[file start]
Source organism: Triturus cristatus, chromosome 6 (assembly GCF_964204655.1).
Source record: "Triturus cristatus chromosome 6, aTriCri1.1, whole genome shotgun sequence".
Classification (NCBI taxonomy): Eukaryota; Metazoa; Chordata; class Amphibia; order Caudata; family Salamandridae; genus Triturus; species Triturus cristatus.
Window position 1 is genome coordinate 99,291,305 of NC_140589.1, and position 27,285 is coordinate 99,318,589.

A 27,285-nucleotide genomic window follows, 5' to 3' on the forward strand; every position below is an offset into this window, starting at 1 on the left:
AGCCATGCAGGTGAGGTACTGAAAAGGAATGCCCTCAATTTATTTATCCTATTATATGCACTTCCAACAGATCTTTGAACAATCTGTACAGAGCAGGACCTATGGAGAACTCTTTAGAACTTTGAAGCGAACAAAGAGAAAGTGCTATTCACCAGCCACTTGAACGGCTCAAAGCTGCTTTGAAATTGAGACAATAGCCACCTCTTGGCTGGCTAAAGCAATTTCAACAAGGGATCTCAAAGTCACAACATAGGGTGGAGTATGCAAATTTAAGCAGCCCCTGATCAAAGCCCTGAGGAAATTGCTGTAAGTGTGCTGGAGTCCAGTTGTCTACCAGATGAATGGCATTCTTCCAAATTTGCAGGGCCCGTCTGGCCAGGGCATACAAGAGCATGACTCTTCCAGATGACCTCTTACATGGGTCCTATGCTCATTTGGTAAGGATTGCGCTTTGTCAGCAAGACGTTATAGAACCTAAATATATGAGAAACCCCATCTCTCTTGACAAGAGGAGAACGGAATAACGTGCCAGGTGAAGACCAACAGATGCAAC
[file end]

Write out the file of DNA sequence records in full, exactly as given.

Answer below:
Source organism: Triturus cristatus, chromosome 6 (assembly GCF_964204655.1).
Source record: "Triturus cristatus chromosome 6, aTriCri1.1, whole genome shotgun sequence".
Classification (NCBI taxonomy): Eukaryota; Metazoa; Chordata; class Amphibia; order Caudata; family Salamandridae; genus Triturus; species Triturus cristatus.
Window position 1 is genome coordinate 99,291,305 of NC_140589.1, and position 27,285 is coordinate 99,318,589.

A 27,285-nucleotide genomic window follows, 5' to 3' on the forward strand; every position below is an offset into this window, starting at 1 on the left:
AGCCATGCAGGTGAGGTACTGAAAAGGAATGCCCTCAATTTATTTATCCTATTATATGCACTTCCAACAGATCTTTGAACAATCTGTACAGAGCAGGACCTATGGAGAACTCTTTAGAACTTTGAAGCGAACAAAGAGAAAGTGCTATTCACCAGCCACTTGAACGGCTCAAAGCTGCTTTGAAATTGAGACAATAGCCACCTCTTGGCTGGCTAAAGCAATTTCAACAAGGGATCTCAAAGTCACAACATAGGGTGGAGTATGCAAATTTAAGCAGCCCCTGATCAAAGCCCTGAGGAAATTGCTGTAAGTGTGCTGGAGTCCAGTTGTCTACCAGATGAATGGCATTCTTCCAAATTTGCAGGGCCCGTCTGGCCAGGGCATACAAGAGCATGACTCTTCCAGATGACCTCTTACATGGGTCCTATGCTCATTTGGTAAGGATTGCGCTTTGTCAGCAAGACGTTATAGAACCTAAATATATGAGAAACCCCATCTCTCTTGACAAGAGGAGAACGGAATAACGTGCCAGGTGAAGACCAACAGATGCAAC